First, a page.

Remove and Replace an Old Stair Banister

A carpeted set of stairs in a house.
  • 6-12 hours
  • Intermediate
  • 300-700
What You'll Need
Railing System or individual banister pieces railing, newel post, spindles
Carpenters glue
Rail bolts
Painters tape

Replacing a stair banister is a project that you can tackle on your own once you learn about each part, what its function is, and how they all work together. If your banister is damaged, worn, or you just want an updated look, replacing it is the best option. Follow these steps to get started, and transform the look and feel of your stairway.

Step 1 – Select a New Banister

Go to a home improvement store and choose what kind of banister you would like. Updating your current banister from a wood to a wrought iron one or vice versa can give your home a striking new appearance. Look at your options and select something that suits your home’s character and your tastes.

Step 2 – Measure Your Banister

Measure the size of your existing banister to get a feel for how large your new banister will need to be. In most cases, you will have to cut the banister to size so it is a good idea to buy a little more than you need.

Step 3 – Remove Your Existing Banister

Remove anything delicate or easily breakable (such as ornamental plates, clocks or small furniture) from the area around the banister in case pieces fall as you remove them. If you're worried about falling pieces chipping your flooring, put a heavy blanket or tarp on the floor. Make sure anyone else living in the house (especially small children) knows to stay out of the area while you're working.

Now that you've secured the work area, use a chisel to remove the existing stair banister, beginning with the handrail. If you are planning on reusing the spindles, remove them very carefully be sure not to damage them. This is a good option if you want to save money, as long as the spindles are in good shape and match the new handrail.

Step 4 – Remove the Newel Post

Remove the existing newel post along with the screws or dowels holding it in place. Clean any splintered wood if the dowels are broken.

Step 5 – Install Your New Newel Post

Put your new newel post in place to ensure a fit and use dowels, screws, glue and rail bolts to firmly secure it. For the best hold, you will want to remove the subfloor, anchor the newel post to the floor joists below, and then attach it to the stair stringer. It is very important to ensure that the post is securely attached, as it is the cornerstone of the whole stair railing. If you have other people living in your house, make sure everyone knows not to touch it until you've finished securing it or the glue has dried.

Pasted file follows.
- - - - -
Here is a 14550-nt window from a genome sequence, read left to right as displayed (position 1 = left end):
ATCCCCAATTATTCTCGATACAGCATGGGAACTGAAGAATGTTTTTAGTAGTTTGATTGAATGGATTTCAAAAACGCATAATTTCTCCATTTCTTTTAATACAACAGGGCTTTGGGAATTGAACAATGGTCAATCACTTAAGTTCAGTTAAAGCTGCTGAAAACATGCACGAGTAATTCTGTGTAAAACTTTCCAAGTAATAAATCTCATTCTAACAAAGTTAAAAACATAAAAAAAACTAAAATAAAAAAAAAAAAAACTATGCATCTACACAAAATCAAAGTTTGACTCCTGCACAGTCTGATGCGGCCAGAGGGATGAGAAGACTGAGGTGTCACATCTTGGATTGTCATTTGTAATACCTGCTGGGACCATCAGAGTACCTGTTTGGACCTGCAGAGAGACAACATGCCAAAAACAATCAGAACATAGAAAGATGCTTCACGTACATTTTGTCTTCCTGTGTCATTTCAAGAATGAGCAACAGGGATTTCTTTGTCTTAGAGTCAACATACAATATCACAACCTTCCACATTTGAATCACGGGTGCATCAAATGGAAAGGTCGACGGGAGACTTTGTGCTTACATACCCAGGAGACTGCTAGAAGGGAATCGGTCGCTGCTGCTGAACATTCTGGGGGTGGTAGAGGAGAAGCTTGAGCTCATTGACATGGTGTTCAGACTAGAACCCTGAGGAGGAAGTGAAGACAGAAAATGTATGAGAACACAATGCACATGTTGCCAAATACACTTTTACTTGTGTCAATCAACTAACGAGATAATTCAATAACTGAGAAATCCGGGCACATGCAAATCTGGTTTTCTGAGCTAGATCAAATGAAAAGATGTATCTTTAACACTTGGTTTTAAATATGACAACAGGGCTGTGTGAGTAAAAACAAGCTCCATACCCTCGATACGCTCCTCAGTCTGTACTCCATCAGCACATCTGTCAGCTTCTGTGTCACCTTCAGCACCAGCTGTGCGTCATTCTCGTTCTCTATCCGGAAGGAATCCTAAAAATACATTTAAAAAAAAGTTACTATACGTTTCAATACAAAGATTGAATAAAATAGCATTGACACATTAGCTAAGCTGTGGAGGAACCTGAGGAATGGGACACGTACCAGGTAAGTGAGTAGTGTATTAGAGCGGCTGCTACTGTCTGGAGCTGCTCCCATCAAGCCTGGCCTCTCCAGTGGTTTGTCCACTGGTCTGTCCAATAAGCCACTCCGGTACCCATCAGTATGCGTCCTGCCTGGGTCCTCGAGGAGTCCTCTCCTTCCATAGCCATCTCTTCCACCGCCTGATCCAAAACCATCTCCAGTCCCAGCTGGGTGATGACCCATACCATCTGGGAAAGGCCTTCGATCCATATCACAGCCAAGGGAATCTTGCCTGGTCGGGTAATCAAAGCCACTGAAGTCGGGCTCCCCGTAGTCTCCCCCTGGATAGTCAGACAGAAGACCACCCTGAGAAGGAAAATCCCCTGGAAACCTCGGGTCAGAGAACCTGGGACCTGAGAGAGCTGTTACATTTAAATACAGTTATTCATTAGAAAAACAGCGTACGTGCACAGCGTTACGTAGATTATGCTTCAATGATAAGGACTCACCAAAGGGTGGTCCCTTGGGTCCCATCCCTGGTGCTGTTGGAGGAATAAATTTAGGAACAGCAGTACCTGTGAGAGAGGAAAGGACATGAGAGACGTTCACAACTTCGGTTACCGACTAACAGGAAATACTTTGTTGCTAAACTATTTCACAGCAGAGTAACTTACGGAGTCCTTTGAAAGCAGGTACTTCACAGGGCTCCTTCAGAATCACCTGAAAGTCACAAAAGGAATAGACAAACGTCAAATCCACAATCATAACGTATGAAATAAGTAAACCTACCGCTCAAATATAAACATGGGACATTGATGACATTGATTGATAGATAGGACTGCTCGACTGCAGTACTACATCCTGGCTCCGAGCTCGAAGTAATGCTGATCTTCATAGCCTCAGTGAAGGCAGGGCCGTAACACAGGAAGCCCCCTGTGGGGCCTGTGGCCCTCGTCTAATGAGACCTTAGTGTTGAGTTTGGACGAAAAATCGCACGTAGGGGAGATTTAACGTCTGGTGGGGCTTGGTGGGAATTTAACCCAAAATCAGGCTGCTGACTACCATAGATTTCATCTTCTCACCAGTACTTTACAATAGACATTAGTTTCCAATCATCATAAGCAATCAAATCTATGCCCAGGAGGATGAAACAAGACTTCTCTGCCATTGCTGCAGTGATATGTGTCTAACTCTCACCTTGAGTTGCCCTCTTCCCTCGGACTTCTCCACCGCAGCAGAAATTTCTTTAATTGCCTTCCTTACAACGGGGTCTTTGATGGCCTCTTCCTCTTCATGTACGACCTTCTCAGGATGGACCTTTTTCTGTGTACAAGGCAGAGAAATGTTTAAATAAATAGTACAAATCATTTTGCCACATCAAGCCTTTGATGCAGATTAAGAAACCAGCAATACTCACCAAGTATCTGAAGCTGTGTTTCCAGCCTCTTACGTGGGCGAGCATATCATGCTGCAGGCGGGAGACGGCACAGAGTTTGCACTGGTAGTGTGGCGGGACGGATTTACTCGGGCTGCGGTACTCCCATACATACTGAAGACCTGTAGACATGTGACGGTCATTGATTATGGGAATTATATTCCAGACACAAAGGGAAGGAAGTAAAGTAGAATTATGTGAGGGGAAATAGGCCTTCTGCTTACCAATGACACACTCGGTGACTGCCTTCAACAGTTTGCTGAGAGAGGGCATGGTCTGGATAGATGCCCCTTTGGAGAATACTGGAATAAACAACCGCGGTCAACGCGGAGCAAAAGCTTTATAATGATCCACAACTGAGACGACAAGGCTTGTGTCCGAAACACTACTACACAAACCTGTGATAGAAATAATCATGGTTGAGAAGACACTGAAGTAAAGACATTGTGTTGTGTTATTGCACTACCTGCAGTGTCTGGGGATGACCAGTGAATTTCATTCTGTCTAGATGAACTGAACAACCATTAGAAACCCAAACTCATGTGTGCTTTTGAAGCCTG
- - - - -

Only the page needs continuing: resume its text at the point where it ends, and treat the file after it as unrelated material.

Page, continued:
Step 6 – Lay the Groundwork for the Handrail

Drill a hole into the side of the newel post at the level where the handrail will go and insert a long screw.

Step 7 – Secure the Bottom Rail

Use carpenter’s glue to secure the bottom rail and then begin replacing the spindles in the reverse order that you took them apart. You will be using the carpenter’s glue to attach the spindles at their base. Place painter’s tape around the top of the spindles to prevent glue from dripping on them.

Step 8 – Secure the Handrail

Attach the handrail, using carpenter’s glue on the spindles. Use a drill to drill screw holes in your wall and attach the handrail brackets to the wall. Place the rail on the brackets working your way from top to bottom, placing the railing on the spindles as you go down.

Step 9 – Finishing the Railing

Let the glue dry and remove the painter’s tape.

Replacing an old stair banister is important because it is more than just a decoration, it is also an important safety feature. You are not only saving money by following these nine steps, but are also preventing future injuries!